By: Elizabeth Goldbaum
Published: 08/04/2015 10:40 AM EDT on LiveScience
America's seemingly bottomless thirst for soda may be waning, according to a new Gallup poll.
Diet and regular soda are at the top of the list of things that people said they try to avoid in their diets, with 62 percent saying they avoid drinking diet soda, and 61 percent saying they avoid regular soda, according to Gallup. Moreover, 50 percent of people now try to avoid sugar in their diets.
Only these three items, of the 11 included in the survey, garnered aversion from at least half of respondents. But the poll also found that 47 percent said they tried to avoid fat, 39 percent worked at skipping the salt and 25 percent tried to hold off on carbohydrates.
Americans are much more likely to avoid soda now than they were over a decade ago, in 2002, when 41 percent said they avoided the beverage, according to Gallup. They are also more likely now to avoid sugar than they were in 2002, when 43 percent said they skipped the sweet stuff. [8 Tips for Fighting Sugar Cravings]
Fruits, vegetables and poultry were the foods least likely to be avoided, according to the poll.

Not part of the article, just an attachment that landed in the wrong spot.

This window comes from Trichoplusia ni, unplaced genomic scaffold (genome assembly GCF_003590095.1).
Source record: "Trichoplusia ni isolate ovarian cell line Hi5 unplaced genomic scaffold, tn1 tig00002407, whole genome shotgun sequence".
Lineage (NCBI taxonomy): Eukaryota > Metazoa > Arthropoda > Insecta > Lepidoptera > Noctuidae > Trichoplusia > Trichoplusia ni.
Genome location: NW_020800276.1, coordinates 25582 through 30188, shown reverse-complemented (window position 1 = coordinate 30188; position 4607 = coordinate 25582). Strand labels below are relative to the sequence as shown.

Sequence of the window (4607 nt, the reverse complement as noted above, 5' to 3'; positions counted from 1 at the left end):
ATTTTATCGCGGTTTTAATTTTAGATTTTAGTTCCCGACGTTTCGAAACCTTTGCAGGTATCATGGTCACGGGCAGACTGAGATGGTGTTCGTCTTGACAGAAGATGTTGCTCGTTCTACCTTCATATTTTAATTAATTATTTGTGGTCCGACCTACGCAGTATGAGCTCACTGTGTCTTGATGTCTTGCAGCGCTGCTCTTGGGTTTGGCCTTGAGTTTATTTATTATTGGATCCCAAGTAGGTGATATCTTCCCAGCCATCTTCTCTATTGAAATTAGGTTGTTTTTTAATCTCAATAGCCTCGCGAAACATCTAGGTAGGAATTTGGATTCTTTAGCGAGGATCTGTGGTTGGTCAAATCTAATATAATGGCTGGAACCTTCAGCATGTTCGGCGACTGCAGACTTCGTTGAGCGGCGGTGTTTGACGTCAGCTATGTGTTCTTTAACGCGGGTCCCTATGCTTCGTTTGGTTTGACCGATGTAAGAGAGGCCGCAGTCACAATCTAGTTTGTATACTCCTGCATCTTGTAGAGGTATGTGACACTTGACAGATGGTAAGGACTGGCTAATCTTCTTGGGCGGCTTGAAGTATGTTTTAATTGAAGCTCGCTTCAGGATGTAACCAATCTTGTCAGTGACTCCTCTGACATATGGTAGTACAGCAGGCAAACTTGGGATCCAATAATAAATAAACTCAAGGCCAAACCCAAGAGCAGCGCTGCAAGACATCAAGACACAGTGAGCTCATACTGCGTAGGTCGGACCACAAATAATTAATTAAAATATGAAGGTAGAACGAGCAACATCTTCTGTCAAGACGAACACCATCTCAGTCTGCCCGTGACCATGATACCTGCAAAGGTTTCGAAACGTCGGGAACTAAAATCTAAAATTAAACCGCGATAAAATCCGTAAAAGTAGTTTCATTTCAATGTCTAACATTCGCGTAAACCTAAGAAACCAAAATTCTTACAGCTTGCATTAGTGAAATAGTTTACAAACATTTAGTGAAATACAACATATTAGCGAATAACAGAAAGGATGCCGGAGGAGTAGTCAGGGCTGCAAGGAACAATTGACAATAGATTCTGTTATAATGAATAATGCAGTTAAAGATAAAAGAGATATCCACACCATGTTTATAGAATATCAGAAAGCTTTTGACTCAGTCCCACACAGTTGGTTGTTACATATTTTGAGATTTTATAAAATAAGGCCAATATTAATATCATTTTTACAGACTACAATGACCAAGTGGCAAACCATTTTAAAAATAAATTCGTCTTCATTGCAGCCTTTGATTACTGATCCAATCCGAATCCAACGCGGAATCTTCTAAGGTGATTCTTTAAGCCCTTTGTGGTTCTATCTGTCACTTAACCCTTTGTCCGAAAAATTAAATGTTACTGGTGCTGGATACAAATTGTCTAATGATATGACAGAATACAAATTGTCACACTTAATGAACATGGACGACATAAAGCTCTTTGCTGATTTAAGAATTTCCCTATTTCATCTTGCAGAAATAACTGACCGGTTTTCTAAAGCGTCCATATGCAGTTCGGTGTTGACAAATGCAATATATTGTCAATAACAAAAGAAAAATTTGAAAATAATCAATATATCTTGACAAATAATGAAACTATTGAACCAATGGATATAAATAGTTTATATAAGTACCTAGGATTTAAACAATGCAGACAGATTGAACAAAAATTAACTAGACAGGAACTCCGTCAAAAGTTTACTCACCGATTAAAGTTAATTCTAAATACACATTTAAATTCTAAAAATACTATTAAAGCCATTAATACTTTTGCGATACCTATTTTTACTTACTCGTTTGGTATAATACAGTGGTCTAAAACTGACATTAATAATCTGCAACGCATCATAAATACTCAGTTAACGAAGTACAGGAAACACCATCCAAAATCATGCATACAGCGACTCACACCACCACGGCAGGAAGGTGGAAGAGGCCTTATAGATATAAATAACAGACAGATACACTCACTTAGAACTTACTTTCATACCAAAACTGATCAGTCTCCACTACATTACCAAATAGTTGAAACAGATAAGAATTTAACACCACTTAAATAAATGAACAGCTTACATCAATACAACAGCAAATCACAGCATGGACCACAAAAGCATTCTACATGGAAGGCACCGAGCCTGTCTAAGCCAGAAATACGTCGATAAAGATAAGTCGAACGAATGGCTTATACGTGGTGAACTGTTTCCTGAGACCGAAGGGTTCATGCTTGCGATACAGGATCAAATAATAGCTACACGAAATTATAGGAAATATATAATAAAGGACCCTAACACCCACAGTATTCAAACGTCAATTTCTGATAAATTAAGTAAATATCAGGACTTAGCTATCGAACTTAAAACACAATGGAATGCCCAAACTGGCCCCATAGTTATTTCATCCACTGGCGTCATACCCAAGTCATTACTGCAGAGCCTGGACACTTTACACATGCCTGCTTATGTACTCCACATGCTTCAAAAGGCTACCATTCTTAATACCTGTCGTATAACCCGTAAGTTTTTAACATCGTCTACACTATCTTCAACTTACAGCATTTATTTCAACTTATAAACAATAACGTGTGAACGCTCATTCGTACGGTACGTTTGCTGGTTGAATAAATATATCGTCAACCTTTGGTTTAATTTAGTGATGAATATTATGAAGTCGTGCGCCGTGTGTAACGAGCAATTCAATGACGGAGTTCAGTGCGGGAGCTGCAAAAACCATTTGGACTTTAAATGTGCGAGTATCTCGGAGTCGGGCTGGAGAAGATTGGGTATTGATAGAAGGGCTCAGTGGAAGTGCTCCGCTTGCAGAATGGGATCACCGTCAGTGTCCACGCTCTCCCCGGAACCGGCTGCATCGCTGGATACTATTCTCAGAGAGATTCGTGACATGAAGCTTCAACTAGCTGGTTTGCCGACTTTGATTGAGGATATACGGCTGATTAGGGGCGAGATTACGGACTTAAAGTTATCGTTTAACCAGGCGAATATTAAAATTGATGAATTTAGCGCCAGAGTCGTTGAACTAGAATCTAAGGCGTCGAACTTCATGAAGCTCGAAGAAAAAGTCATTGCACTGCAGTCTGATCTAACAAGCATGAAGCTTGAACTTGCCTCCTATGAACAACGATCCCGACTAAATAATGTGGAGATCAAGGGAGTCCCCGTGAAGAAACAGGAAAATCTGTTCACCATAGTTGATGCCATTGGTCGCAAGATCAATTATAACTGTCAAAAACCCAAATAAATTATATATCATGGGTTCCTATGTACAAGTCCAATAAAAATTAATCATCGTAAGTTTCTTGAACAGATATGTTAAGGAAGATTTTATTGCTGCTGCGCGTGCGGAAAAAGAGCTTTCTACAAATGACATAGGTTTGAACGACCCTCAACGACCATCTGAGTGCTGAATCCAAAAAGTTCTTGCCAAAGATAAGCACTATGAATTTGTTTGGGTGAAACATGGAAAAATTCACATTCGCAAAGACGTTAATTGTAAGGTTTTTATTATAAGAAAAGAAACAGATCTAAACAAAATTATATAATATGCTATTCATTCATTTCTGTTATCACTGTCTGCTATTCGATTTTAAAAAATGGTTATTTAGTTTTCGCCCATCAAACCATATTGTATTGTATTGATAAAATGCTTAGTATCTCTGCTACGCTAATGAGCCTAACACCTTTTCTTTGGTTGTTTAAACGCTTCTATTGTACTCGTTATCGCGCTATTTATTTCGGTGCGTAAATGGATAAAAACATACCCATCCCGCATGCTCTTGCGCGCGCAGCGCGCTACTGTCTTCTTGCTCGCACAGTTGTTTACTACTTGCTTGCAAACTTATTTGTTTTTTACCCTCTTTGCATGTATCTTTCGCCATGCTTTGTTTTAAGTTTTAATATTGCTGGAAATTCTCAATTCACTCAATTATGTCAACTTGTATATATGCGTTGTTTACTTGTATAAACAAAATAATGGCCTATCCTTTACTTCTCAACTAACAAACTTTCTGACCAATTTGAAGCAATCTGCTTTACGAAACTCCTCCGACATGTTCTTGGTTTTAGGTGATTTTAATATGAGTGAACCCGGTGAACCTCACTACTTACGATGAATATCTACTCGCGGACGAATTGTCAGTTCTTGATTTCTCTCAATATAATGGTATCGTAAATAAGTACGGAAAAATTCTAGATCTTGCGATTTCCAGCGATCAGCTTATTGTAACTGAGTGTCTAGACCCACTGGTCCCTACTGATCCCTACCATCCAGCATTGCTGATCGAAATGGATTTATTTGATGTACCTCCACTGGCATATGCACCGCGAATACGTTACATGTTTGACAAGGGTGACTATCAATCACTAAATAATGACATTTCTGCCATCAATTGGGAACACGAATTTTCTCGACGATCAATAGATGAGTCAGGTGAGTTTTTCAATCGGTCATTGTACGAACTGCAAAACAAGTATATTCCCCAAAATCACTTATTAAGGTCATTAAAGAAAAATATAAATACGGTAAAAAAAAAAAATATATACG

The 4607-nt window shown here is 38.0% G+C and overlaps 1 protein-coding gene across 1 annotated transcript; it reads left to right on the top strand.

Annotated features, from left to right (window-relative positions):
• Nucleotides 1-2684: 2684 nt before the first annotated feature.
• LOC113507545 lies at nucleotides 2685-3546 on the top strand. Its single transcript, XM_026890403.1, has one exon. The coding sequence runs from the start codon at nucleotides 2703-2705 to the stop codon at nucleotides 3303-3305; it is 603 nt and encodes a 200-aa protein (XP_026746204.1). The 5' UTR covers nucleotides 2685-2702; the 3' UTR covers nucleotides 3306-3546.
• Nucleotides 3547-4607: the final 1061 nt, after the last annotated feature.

When it came to favored foods, more than half of Americans said they try to include red meat (63 percent), dairy products (68 percent), grains (70 percent), seafood (76 percent), poultry (83 percent), fruits (90 percent) and vegetables (93 percent), according to the poll.
And about a fifth (21 percent) now try to include gluten-free foods in their diet.
Regular sodas are notorious for containing a lot of sugar, possibly putting off many health-conscious people. Some nutrition experts say that people should eat no more than 200 calories from sugar a day, or the equivalent of 10 percent of their daily calories — a recommendation that could work its way into upcoming new federal guidelines.
Added sugar can increase people's risk of obesity and the risk of dying from heart disease. One study found that people who consumed between 17 and 21 percent of their daily calories from added sugar were nearly 40 percent more likely to die from cardiovascular disease over a 14-year period than those who consumed only about 8 percent of their daily calories from added sugar.
Furthermore, that study found that people who drank seven or more sugar-sweetened beverages, such as soda, per week were about 30 percent more likely to die over a 14-year period from cardiovascular disease than were those who only drank one or fewer sugar-laden drinks per week.
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